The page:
cd burning speed

i've previously read here that to make the best sounding copy, you should burn at 1-2x only. although i definitely hear a difference between different blank cd-rs (cheapies don't sound as good), i don't hear a difference between copies burned at 1x or 16x. who's right? thanks for your response.
If you are making a copy ... logically, there is no conversion of data. The 0's and the 1's were already decided when the source disc was created and you are just making a straight copy. Can the cd burner make a mistake in copying the bits ... I guess it is possible. I can not hear differences when I make CD copies (Apple eMAC CD burner)... but, if people hear differences ... who am I to say. Regards, Rich
There shouldn't be data loss at the higher burning speeds, but the copies may exhibit higher inherent jitter due to inferior definition of reflective boundaries. Depends on the blank quality and the burner.
i have old teac burner. and i hate it but i do notice a diffrence in sound quality bewteen a 2x and 4x. not that the 4x sounds bad,it's just that 2x is a *bit*(ok everyone groan)better. and defenitely worth the same the time if i care about a recording.

kb54 at least you tested things for yourself. if it was the same to you that cool. :)

and i do agree with you on the cheap blanks sounding crappy yuck. :(
In general the lower the speed, the better the copy. I would guess that some error correction scheme in in place for the copies. When speeds go higher, the error correction get's call up more, so the data is less uniformly written. This is just a guess.

I notice that my slow work computer (933mhz P3 w/5400rpm ide) must copy at 2x in order to make a good copy. My fast home computer (athlon 1.8 w/twin 15K scsi drives) however reliably makes good copies at 24x and 40x.

Some tips:
1. On your main board you will have two ide connectors. Usually you will have one Y cable coming out of one of them. The destination ends of the Y go to cd rom and cd writer. You should go and buy another IDE Connector cable, connect this to the second mainboard ide controller, and to either the cd or the cdr. The effect being that they are on separate ide channels and won't have to share a single cable. sells them for 2-3 bucks. This is important.

2. Disconnect any and all unnecessary virus alert, email, or fax monitor software. These things will periodically use up a little cpu for their timer based services. The virus stuff expecially.

3. Don't use your computer while it is copying.

4. Buy high quality cdr's. I use TDK's. I have had consistently poor performance from 'house brand' cdr's. The cheap cdr's work ok for low speed (8-12x copying).

5. (extreme) Get a very fast hard disk for your system, some extra memory, and a fast processor. This will cause it to have fewer 'pauses' while the processor is servicing other programs.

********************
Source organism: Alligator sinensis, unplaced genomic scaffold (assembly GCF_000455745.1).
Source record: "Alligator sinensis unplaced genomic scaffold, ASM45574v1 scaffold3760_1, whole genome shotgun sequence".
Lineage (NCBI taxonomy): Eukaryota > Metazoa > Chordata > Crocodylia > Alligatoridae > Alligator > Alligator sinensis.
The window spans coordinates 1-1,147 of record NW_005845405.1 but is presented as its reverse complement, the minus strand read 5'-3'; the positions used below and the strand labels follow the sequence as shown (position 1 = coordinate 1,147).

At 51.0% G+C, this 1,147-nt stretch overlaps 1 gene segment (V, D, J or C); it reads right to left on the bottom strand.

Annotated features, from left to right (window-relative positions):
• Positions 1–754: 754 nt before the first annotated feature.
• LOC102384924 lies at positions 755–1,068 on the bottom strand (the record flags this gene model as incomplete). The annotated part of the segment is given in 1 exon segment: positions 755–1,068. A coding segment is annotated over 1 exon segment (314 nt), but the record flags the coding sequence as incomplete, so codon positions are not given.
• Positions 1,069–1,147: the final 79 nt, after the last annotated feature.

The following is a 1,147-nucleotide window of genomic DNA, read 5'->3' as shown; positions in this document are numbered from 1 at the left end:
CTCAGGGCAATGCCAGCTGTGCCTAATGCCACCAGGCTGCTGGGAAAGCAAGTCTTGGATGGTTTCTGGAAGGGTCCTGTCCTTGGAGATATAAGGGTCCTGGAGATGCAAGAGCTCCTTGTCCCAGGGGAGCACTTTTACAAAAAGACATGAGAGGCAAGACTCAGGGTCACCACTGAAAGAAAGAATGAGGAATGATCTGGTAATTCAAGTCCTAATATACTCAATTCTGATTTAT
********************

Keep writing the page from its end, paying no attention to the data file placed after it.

If you dip it into the 99%alcohol you'll burn it much faster:-)
My Liteon CD burner's lowest speed is 4X.
Check out a few online reviews for data CD-Rs; I assume that the quality of data CDs a particular writer will produce is closely correlated with the quality of audio CDs (this assumption may be wrong). Some actually perform _better_ at higher write speeds than they do at lower speeds. But, in general, lower write speeds are better. For many CD burners, you can find their performance with different media at different speeds. For example, check out some of the reviews at

Auda ibn Jad
There have been several posts about this topic in the past; and it might be worthwhile to look them up. I own a commercial media duplication company and we've not only copied thousands of CDs and CD-ROMs, but even more DVDs. Generally speaking, slower burn speeds equal cleaner results. I duplicate most of my personal discs at 2X speed on a dual well Marantz professional CD recorder, and have never had a disc that didn't sound great. As for media types, we have used a lot of Maxell, Mitsui, and Sony CD-Rs with good results. Though we mostly use commercial grade discs; we've consumer stuff in a pich with good results.
As discussed above, don't waste your money on "cheapie" CD-Rs. Many are rejects from major disc makers that didn't pass quality control at the factory. Good luck!
Don't know about music, but I had to burn .NET at 2x speed. When I burned on 6x i had .ini file blank. Even after filling it out manually I had encountered further data inconsistancy during an application testing.
I think that music isn't less complicated than MSVS.NET and there may be certainly data losses depending on speed.
After a while I've burned quite a number of CDs from different formats and noticed that in my current workstation the speeds bellow 8x would stop burning due to the disk error. When I pull this CD out of tray I realize that it's not even half-full...
Marakanetz - I had bad copies using 8x DVD burner on 16x DVDs. Apple explains that problem might be related to limited range of power adjustment of the laser. Imagine writing 52x CDR with 2x speed. Burner adjusts laser power on a special track (assigned for that) but it might have hard time when moving slow (2x) while CDR is 52x (very sensitive photo-layer). Going much faster might be better but it requires faster computer operation and cause dropouts (buffer under-run). 16x seems like good speed - at least that's what my burning programs use in auto-mode.

I use Taiyo Yuden CDRs (they invented CDR) and burned over 500 of them without single coaster. Photo-layer is guaranteed to last 100 years.